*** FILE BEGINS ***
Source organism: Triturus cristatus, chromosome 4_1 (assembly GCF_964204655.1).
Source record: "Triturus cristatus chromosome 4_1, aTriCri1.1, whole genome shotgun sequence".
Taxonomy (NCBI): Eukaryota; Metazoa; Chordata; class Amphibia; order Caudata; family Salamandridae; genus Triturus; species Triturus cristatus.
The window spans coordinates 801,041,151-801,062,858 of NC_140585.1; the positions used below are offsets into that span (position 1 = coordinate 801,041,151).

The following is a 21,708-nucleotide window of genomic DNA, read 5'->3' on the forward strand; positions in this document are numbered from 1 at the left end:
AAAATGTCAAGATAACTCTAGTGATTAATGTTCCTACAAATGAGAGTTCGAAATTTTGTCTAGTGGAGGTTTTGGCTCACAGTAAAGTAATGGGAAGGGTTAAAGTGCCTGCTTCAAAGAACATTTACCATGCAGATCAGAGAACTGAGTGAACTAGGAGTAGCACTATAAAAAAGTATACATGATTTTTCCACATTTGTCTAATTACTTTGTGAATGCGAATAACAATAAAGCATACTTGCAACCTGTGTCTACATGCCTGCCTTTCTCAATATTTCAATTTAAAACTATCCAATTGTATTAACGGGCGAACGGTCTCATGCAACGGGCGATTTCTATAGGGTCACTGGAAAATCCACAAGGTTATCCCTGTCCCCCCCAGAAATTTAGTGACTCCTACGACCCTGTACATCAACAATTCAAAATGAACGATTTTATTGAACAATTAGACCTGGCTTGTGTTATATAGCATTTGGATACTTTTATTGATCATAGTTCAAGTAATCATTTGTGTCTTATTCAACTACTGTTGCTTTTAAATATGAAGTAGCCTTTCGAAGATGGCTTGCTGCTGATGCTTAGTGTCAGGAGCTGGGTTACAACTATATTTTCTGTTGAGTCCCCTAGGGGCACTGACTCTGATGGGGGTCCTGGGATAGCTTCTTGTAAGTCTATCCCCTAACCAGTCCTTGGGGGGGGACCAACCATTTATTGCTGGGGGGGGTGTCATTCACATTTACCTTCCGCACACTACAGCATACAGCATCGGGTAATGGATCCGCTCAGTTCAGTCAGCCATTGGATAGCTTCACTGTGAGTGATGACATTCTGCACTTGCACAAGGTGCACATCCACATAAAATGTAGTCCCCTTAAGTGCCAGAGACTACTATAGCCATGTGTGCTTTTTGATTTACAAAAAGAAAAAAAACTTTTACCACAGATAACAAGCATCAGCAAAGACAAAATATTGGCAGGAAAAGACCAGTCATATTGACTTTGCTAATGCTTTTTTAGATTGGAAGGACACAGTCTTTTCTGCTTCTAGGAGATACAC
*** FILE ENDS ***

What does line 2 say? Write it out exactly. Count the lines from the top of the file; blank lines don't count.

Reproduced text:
Source record: "Triturus cristatus chromosome 4_1, aTriCri1.1, whole genome shotgun sequence".